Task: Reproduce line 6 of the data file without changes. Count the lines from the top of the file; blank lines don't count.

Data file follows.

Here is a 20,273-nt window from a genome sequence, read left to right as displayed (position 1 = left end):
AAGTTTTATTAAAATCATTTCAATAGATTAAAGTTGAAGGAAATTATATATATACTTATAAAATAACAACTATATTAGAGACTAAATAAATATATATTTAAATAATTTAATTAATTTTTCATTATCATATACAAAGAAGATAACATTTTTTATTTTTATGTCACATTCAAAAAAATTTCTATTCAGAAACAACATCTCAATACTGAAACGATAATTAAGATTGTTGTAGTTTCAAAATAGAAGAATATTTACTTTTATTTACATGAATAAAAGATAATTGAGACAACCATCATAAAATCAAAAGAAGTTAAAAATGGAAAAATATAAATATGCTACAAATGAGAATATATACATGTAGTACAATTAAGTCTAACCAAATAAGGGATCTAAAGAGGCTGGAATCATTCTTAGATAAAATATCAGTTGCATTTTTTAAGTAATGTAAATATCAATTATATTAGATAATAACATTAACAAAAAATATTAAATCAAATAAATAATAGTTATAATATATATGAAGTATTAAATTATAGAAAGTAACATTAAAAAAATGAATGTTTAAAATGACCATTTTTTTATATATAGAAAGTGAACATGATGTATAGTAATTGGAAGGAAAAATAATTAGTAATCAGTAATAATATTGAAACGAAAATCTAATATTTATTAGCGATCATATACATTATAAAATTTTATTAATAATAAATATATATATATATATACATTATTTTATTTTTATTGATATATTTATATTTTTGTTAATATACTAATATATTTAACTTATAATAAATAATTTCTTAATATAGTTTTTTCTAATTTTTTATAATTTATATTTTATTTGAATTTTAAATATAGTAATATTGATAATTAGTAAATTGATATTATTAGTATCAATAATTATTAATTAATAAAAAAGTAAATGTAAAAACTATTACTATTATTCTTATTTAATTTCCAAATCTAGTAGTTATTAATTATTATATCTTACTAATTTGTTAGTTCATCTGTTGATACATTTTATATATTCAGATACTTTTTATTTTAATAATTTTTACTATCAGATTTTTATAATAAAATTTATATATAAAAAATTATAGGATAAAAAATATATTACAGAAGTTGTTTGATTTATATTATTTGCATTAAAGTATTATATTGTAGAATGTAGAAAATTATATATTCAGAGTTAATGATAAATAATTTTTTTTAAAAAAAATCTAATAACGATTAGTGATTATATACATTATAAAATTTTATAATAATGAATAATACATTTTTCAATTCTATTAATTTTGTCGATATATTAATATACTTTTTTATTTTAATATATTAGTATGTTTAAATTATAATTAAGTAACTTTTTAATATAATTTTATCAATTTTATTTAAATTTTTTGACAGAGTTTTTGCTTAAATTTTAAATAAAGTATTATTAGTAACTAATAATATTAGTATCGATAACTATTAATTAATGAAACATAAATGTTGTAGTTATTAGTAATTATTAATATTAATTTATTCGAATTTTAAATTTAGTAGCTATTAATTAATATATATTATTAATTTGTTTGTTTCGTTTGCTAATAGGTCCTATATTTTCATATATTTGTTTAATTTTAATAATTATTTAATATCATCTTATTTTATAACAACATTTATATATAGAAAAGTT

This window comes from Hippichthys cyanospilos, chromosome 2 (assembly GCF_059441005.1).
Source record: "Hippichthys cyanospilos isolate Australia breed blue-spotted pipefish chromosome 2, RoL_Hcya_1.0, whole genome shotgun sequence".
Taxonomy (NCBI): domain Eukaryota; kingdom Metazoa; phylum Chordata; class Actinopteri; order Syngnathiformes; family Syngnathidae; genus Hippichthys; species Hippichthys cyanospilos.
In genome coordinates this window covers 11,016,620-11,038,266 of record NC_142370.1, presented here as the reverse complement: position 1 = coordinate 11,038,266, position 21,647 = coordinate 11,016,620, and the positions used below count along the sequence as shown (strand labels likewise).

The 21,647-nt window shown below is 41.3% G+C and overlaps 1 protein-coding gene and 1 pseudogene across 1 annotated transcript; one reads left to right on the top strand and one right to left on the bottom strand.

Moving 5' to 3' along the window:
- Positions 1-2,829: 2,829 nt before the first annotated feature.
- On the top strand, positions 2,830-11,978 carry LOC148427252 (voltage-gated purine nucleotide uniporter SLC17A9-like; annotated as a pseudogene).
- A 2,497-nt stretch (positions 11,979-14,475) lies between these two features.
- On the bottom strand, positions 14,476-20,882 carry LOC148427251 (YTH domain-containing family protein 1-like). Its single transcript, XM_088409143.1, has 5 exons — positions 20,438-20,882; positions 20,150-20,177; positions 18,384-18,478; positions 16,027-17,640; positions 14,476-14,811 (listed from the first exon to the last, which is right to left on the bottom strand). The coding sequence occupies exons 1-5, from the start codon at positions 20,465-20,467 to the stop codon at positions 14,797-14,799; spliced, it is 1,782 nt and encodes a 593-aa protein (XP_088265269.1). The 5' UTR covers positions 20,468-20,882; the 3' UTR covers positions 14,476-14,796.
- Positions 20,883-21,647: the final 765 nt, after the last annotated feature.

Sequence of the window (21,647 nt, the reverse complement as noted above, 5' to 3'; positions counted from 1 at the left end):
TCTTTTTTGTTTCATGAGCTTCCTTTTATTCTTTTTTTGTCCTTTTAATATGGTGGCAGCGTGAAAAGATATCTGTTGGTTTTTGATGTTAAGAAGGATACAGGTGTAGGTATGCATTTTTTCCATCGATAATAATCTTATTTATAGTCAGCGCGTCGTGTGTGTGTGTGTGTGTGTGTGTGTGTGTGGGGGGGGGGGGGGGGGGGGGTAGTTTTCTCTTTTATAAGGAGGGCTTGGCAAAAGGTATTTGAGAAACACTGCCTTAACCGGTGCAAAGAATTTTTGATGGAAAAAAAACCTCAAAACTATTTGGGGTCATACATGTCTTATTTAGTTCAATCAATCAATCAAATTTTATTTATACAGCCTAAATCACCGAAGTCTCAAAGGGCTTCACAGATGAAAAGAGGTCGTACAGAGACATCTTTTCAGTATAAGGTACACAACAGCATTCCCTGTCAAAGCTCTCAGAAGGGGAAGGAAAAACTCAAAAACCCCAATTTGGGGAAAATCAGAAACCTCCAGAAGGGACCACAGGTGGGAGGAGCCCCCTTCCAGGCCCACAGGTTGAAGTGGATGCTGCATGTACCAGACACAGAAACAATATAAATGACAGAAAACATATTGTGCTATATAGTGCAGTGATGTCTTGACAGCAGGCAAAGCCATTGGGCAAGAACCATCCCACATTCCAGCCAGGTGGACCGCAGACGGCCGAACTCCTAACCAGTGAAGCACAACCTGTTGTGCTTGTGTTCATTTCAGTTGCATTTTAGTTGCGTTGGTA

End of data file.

In genome coordinates this window covers 11,016,620-11,038,266 of record NC_142370.1, presented here as the reverse complement: position 1 = coordinate 11,038,266, position 21,647 = coordinate 11,016,620, and the positions used below count along the sequence as shown (strand labels likewise).